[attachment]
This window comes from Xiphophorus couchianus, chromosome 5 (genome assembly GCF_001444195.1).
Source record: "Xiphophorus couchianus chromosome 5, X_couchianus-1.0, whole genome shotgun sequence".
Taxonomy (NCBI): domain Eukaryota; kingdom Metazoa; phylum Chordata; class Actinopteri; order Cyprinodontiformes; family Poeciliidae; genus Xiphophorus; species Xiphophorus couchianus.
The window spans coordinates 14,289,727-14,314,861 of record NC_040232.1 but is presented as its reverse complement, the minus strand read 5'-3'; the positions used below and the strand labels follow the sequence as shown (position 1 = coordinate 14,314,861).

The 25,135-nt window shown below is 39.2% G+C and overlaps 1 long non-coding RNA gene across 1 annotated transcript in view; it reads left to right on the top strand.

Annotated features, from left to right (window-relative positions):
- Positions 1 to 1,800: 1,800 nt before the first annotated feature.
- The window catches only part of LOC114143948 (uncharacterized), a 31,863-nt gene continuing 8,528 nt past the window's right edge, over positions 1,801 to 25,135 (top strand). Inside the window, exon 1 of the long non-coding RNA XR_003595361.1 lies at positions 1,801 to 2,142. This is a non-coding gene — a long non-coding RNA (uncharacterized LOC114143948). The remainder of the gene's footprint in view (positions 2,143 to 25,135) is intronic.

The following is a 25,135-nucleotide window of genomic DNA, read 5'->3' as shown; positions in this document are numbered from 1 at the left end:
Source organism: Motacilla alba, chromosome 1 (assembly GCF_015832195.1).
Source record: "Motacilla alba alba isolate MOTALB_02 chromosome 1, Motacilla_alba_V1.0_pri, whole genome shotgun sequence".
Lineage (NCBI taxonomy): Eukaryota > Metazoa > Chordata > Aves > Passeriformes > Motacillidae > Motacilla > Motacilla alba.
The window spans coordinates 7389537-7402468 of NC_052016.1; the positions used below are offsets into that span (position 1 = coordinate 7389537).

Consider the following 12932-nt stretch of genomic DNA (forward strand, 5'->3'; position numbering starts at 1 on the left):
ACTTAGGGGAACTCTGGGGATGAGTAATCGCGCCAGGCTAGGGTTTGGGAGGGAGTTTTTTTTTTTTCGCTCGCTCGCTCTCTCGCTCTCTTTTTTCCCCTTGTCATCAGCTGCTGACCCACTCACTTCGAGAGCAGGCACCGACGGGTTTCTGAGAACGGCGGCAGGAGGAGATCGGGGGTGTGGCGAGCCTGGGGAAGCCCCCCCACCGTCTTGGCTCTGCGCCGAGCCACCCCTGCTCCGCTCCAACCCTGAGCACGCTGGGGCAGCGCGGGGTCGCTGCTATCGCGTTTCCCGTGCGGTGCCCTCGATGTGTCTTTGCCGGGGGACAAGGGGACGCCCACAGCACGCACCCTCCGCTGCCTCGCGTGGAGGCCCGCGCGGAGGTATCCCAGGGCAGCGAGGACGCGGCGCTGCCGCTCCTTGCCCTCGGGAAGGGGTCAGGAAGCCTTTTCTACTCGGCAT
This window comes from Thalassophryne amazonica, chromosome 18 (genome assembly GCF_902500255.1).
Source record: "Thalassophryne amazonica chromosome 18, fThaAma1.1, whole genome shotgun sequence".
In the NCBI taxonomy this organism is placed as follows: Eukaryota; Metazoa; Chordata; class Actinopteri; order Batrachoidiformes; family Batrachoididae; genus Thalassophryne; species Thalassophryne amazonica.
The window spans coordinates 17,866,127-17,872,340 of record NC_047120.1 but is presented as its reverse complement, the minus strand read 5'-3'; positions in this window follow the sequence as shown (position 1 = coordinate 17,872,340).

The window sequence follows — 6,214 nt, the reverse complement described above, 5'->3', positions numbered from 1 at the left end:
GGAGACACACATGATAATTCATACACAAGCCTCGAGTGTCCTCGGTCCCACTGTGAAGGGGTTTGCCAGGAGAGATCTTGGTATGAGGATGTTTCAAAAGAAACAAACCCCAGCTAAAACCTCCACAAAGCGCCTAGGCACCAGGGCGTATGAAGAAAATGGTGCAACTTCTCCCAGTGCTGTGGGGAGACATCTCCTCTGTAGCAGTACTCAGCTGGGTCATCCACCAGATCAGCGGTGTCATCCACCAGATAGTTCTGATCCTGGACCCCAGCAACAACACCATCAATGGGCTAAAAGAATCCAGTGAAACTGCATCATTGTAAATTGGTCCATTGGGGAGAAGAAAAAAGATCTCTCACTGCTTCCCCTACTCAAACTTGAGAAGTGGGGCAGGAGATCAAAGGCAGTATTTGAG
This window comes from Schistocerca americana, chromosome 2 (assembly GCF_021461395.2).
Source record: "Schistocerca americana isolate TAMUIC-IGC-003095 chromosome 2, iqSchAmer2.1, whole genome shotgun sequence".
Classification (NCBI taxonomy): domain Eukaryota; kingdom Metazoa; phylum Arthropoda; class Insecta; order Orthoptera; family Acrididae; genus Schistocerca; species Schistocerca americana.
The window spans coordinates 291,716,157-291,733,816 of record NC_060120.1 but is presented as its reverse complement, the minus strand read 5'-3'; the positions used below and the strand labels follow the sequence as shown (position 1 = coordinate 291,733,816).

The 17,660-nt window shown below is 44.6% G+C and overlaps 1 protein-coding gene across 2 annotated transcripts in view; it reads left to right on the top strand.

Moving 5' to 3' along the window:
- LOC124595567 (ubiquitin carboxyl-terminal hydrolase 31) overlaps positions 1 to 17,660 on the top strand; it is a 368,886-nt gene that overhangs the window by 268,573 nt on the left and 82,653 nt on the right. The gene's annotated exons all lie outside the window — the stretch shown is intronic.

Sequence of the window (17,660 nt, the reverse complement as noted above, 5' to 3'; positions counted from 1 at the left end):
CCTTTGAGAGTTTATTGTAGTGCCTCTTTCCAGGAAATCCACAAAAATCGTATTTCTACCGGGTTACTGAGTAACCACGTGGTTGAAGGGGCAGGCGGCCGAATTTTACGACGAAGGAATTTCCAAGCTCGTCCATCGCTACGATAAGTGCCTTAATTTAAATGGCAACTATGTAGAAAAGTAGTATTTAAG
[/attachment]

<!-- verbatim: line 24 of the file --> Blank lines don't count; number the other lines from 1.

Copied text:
Classification (NCBI taxonomy): domain Eukaryota; kingdom Metazoa; phylum Arthropoda; class Insecta; order Orthoptera; family Acrididae; genus Schistocerca; species Schistocerca americana.